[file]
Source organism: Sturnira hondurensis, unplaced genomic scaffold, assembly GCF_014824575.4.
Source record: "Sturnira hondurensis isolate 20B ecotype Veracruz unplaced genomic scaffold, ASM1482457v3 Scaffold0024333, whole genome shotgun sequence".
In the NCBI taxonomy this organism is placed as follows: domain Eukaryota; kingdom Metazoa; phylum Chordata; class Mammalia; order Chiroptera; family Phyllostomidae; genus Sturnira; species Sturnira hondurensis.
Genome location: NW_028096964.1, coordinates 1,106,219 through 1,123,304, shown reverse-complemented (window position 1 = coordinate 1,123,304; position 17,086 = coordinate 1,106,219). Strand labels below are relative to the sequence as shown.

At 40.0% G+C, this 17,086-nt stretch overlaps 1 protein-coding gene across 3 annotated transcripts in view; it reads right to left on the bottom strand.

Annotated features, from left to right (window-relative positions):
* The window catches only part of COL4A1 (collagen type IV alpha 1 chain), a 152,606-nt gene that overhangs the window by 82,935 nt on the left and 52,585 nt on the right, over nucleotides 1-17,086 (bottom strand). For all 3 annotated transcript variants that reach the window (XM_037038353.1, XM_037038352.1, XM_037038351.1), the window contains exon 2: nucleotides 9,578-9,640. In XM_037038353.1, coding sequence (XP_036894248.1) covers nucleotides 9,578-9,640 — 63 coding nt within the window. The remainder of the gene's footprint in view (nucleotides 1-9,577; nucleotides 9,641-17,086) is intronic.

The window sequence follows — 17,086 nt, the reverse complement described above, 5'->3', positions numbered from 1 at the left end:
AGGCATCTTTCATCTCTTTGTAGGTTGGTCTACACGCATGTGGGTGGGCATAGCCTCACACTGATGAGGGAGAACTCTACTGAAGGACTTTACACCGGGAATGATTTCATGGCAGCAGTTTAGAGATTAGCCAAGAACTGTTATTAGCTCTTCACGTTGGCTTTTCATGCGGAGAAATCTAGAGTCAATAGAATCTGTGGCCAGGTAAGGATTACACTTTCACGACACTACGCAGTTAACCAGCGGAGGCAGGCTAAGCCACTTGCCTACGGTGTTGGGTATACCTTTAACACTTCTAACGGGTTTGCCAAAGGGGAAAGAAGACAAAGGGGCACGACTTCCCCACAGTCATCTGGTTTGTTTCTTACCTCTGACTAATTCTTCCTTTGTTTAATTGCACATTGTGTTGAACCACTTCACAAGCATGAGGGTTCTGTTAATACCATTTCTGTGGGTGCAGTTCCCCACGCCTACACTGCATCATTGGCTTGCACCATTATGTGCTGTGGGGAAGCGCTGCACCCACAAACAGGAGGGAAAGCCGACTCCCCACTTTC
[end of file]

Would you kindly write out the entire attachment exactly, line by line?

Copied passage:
Source organism: Sturnira hondurensis, unplaced genomic scaffold, assembly GCF_014824575.4.
Source record: "Sturnira hondurensis isolate 20B ecotype Veracruz unplaced genomic scaffold, ASM1482457v3 Scaffold0024333, whole genome shotgun sequence".
In the NCBI taxonomy this organism is placed as follows: domain Eukaryota; kingdom Metazoa; phylum Chordata; class Mammalia; order Chiroptera; family Phyllostomidae; genus Sturnira; species Sturnira hondurensis.
Genome location: NW_028096964.1, coordinates 1,106,219 through 1,123,304, shown reverse-complemented (window position 1 = coordinate 1,123,304; position 17,086 = coordinate 1,106,219). Strand labels below are relative to the sequence as shown.

At 40.0% G+C, this 17,086-nt stretch overlaps 1 protein-coding gene across 3 annotated transcripts in view; it reads right to left on the bottom strand.

Annotated features, from left to right (window-relative positions):
* The window catches only part of COL4A1 (collagen type IV alpha 1 chain), a 152,606-nt gene that overhangs the window by 82,935 nt on the left and 52,585 nt on the right, over nucleotides 1-17,086 (bottom strand). For all 3 annotated transcript variants that reach the window (XM_037038353.1, XM_037038352.1, XM_037038351.1), the window contains exon 2: nucleotides 9,578-9,640. In XM_037038353.1, coding sequence (XP_036894248.1) covers nucleotides 9,578-9,640 — 63 coding nt within the window. The remainder of the gene's footprint in view (nucleotides 1-9,577; nucleotides 9,641-17,086) is intronic.

The window sequence follows — 17,086 nt, the reverse complement described above, 5'->3', positions numbered from 1 at the left end:
AGGCATCTTTCATCTCTTTGTAGGTTGGTCTACACGCATGTGGGTGGGCATAGCCTCACACTGATGAGGGAGAACTCTACTGAAGGACTTTACACCGGGAATGATTTCATGGCAGCAGTTTAGAGATTAGCCAAGAACTGTTATTAGCTCTTCACGTTGGCTTTTCATGCGGAGAAATCTAGAGTCAATAGAATCTGTGGCCAGGTAAGGATTACACTTTCACGACACTACGCAGTTAACCAGCGGAGGCAGGCTAAGCCACTTGCCTACGGTGTTGGGTATACCTTTAACACTTCTAACGGGTTTGCCAAAGGGGAAAGAAGACAAAGGGGCACGACTTCCCCACAGTCATCTGGTTTGTTTCTTACCTCTGACTAATTCTTCCTTTGTTTAATTGCACATTGTGTTGAACCACTTCACAAGCATGAGGGTTCTGTTAATACCATTTCTGTGGGTGCAGTTCCCCACGCCTACACTGCATCATTGGCTTGCACCATTATGTGCTGTGGGGAAGCGCTGCACCCACAAACAGGAGGGAAAGCCGACTCCCCACTTTC